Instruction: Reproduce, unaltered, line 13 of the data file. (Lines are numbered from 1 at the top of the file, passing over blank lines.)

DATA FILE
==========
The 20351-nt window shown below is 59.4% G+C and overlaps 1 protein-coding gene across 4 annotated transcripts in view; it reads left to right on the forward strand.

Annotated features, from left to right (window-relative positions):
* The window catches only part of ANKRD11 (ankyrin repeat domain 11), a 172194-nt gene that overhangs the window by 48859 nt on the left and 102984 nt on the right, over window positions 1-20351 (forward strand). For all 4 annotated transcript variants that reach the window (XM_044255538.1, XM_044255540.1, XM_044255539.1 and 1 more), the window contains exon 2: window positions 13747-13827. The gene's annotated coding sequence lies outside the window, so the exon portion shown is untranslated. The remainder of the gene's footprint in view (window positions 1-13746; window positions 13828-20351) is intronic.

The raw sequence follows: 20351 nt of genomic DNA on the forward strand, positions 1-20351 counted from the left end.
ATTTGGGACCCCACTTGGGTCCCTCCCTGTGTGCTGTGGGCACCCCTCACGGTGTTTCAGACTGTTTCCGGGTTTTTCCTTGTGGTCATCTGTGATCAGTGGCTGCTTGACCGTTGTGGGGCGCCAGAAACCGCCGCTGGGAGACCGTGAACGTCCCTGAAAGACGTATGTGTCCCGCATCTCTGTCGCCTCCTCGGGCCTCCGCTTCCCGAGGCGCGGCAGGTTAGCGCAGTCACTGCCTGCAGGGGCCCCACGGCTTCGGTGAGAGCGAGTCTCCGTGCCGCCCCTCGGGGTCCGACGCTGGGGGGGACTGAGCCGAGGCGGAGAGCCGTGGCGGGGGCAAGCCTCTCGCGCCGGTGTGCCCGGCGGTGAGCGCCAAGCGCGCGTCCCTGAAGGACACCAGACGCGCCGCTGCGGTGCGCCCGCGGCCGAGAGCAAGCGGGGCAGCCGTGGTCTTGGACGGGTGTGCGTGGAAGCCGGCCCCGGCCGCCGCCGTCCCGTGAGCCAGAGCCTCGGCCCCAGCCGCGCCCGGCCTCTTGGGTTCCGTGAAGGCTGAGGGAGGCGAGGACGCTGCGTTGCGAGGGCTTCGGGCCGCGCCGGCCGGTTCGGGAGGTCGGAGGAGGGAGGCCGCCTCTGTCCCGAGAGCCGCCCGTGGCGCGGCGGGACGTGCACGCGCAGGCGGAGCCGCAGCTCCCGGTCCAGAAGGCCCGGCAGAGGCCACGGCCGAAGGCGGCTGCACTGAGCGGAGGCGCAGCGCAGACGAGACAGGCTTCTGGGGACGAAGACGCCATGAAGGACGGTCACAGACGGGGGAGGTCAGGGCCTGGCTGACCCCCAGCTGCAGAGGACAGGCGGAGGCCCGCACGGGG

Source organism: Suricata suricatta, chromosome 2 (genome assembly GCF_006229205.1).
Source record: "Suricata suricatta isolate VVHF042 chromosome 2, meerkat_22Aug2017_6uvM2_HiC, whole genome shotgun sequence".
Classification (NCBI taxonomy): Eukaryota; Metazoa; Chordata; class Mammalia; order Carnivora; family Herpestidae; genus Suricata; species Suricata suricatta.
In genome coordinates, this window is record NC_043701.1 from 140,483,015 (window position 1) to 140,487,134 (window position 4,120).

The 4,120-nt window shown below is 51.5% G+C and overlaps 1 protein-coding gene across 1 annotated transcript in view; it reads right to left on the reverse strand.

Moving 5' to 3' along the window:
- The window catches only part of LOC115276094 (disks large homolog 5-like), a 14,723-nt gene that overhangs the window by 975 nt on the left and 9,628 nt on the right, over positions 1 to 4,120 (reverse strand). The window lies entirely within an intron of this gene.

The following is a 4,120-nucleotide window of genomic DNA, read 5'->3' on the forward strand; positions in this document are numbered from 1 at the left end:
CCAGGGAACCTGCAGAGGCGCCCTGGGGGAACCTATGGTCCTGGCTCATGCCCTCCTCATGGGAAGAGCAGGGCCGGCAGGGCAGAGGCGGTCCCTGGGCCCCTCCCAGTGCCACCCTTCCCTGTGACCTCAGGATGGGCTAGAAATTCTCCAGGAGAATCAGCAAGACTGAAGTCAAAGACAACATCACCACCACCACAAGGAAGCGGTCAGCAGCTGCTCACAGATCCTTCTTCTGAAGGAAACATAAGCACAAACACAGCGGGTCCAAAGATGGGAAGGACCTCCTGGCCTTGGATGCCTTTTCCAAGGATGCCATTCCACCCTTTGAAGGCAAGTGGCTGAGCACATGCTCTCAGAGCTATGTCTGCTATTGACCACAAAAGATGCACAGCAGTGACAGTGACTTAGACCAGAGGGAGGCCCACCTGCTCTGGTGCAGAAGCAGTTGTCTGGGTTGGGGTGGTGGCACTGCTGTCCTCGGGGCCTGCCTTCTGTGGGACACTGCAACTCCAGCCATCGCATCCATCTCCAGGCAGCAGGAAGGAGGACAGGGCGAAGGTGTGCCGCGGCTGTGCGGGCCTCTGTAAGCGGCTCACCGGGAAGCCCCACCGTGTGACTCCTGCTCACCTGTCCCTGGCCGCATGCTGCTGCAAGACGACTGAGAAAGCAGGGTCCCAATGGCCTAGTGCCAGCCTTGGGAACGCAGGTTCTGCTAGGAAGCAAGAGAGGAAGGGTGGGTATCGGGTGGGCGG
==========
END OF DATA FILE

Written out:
The following is a 4,120-nucleotide window of genomic DNA, read 5'->3' on the forward strand; positions in this document are numbered from 1 at the left end: